An important aspect of Islam is that every human being has the free will to choose between right and wrong. God, The Giver, has honored humanity with this great gift. It comes with heavy responsibility, and on the Day of Judgment, we will be accountable for our use of this gift.
Human free will does not in any way contradict the fact that God, The Witness, knows everything that will ever occur in creation. Someone might ask, “If God knows that I am going to commit a sin tomorrow, then it is unavoidable that I do so because God’s knowledge is infallible, and what God knows will come to pass.” God’s knowledge of this person’s decision does not mean that he or she is being forced to make that decision.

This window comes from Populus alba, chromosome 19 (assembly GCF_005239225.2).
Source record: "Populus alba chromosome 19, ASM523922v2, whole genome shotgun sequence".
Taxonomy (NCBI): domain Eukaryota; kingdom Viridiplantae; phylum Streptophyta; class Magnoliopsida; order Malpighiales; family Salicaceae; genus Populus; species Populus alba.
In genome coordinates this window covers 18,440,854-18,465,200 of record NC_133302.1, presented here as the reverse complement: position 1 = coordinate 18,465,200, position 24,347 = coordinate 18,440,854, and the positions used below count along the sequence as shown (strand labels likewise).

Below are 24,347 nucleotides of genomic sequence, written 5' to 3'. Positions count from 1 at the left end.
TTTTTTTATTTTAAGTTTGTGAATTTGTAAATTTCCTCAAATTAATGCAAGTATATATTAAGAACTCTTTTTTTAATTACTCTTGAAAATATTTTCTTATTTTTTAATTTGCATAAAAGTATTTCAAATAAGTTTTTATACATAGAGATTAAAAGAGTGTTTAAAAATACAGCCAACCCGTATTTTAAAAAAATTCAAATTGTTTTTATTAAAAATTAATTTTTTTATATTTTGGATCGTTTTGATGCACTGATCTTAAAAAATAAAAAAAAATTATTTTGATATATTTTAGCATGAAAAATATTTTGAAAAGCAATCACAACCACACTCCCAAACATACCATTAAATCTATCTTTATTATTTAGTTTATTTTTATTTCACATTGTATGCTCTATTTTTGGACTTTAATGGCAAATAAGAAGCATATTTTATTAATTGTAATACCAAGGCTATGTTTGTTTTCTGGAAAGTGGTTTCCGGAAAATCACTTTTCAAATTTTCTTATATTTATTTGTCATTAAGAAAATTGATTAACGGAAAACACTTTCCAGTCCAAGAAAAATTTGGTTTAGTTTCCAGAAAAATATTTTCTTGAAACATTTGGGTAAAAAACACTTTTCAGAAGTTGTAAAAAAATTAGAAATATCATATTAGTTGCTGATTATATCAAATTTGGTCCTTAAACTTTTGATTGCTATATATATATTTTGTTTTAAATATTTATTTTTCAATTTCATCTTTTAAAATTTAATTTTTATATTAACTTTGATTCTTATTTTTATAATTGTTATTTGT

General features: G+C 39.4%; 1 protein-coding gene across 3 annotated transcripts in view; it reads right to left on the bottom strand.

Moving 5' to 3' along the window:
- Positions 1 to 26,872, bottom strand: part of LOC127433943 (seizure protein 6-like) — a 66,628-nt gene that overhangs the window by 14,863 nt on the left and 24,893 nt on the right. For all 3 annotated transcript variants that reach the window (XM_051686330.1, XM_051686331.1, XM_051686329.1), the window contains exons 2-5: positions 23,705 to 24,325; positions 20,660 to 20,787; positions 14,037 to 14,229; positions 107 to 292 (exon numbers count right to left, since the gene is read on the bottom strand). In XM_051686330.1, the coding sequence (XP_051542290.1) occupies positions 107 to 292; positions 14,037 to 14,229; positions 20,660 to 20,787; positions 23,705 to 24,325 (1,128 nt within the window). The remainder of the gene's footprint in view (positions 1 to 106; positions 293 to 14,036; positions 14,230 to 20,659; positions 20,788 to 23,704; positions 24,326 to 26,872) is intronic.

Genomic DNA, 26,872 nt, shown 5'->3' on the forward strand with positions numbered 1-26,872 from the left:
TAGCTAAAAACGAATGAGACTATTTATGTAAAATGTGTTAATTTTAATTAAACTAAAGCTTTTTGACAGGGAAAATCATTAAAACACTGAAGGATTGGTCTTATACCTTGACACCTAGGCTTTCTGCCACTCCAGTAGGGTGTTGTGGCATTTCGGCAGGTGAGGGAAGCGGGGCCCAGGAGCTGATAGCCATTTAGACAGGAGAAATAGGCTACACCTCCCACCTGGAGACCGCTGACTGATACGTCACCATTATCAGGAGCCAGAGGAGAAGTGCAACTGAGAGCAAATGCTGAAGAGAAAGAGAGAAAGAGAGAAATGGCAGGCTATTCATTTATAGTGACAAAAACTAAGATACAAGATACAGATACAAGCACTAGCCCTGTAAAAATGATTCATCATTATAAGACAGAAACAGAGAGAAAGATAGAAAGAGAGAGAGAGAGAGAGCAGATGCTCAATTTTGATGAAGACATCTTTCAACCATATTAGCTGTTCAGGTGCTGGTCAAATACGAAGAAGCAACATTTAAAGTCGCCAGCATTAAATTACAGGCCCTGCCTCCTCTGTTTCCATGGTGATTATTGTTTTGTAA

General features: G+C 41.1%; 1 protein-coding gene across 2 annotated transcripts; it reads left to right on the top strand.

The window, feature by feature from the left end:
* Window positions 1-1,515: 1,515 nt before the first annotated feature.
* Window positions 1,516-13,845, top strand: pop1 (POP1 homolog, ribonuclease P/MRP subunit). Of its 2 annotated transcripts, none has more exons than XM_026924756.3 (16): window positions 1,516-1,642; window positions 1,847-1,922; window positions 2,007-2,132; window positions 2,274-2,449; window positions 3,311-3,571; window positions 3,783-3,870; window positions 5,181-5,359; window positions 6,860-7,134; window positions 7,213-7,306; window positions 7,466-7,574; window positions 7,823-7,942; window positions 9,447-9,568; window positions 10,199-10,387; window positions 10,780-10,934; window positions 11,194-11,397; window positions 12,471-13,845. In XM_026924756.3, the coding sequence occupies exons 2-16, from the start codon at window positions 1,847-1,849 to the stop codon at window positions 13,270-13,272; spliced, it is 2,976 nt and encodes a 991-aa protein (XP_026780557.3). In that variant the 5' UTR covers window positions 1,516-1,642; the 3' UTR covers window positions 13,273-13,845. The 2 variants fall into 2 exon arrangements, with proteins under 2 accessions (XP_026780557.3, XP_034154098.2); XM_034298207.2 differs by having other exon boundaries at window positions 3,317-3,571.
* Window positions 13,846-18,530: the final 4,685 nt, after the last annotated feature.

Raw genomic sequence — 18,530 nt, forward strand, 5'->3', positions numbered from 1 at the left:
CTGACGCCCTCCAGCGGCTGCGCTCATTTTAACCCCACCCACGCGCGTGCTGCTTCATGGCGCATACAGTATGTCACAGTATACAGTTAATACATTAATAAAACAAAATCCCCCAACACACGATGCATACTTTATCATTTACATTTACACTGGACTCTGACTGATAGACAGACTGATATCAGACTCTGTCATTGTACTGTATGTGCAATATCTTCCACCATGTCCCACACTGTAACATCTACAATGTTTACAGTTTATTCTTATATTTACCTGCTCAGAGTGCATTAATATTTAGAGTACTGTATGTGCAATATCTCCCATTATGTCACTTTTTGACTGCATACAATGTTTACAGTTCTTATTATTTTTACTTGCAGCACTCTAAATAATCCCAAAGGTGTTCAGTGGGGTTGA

Human free will does not in any way contradict God’s absolute sovereignty over everything in creation. Neither does it contradict the fact that nothing happens in creation except what God wills. Some might say, “Therefore, I have no free will. My free will is but an illusion.” On the contrary, God created within each of us the ability to formulate an intention. God wants us to be able to make our own choices. When a person makes a choice, God, by His divine will, creates the actions and circumstances that allow the person’s intention to be carried out. It is God’s will that human beings have free will. God is not always pleased with the decisions people make, but He wants them to be able to make these decisions by their own free choice. An example of this is a person’s will to do a good deed. The good deed may never be carried out, but God may reward the person for his or her intention to do a good deed. If the good deed comes to pass, God’s will allowed it to take place, and God will reward both the intention and the action. In other words, God, The Judge, may reward you for good deeds willed but not carried out; however, He does not punish people for bad intentions not acted upon.